SAN YSIDRO, Calif. (KGTV) -- Homeland Security Secretary Kirstjen Nielsen announced Thursday any caravan migrants who seek asylum in the United States must wait indefinitely in Mexico until their immigration proceedings at the U.S. Port of Entry are complete.
In her speech, Nielsen announced the end of the American immigration policy nicknamed "Catch and Release." Catch is the migrants' initial meeting at the US Port of Entry. Release is the process in which asylum seekers are released into the U.S. with an ankle monitor until a later court hearing.
The criticism has been that migrants ignore the court date and never finish their legal proceedings.
Instead, in an emergency proclamation, Nielsen announced the start of what some are now calling the "Catch and Return" policy.
"Once implemented individuals arriving in or entering the United States from Mexico illegally or without proper documentation may be returned to Mexico for the duration of their immigration proceedings," Secretary Nielsen said. "They will not be able to disappear into the United States."
While the Central American migrants wait indefinitely, Nielsen said that Mexico has agreed to provide humanitarian visas and work support.
University of San Diego Immigration law professor Ev Meade said this new policy is not realistic.
"Who's going to pay for the services that people need in Tijuana?" Meade said. "The US isn’t going to pay, Mexico just slashed its refugee budget for the upcoming year, and Tijuana really can’t afford to continue to pay for the services it's paying, and the state of Baja California is basically bankrupt."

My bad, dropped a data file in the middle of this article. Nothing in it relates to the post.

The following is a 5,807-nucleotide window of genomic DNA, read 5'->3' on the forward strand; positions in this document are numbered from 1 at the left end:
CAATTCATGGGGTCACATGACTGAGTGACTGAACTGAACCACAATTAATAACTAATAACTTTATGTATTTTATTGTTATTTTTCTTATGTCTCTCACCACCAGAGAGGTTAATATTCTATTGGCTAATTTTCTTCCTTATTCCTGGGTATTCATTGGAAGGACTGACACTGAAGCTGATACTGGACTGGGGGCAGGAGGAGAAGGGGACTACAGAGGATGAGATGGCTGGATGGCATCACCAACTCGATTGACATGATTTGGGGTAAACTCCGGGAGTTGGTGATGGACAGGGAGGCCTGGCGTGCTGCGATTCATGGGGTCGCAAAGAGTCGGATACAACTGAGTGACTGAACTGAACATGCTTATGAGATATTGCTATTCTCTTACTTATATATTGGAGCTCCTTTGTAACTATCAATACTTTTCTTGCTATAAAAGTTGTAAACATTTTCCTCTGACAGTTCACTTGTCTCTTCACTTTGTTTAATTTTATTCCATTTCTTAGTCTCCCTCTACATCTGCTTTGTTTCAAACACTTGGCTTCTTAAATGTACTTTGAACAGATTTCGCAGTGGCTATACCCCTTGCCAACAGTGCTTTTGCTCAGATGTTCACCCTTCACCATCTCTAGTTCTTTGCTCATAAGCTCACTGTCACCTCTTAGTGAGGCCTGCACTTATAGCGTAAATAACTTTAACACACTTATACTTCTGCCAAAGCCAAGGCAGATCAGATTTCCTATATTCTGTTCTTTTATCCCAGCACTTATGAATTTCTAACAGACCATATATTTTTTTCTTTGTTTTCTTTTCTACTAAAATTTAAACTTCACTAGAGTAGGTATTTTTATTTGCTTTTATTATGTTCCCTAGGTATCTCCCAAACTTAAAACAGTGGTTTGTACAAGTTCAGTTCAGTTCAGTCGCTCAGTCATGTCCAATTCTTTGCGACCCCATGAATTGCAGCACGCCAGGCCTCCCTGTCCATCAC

Meade said the Trump Administration's "out-of-sight, out-of-mind" mentality toward immigration, is irresponsible.
"Just declaring as a blanket policy where Mexico is going to take responsibility for all of this, this seems like a colossal mistake," Meade said.
He said many "Caravaners" do not want to stay in Tijuana, especially after a recent uptick in violence. Last weekend, two asylum-seeking Honduran teens were kidnapped, robbed and killed in Tijuana. Like many of the President’s other immigration policies, Meade believes this policy will most likely be shut down by a federal judge unless tweaks are made.
"If they make it more of a voluntary program where people can opt to do this, and it's incentivized and allows people to work in order to get themselves back together in Tijuana while they're waiting to get their case heard, and they've in fact decided to do that, then it could work for some members of the Caravan," Meade said.
Homeland Security officials said this new policy excludes asylum seekers from Mexico. While the policy is effective immediately, the changes will be rolled out gradually across the border.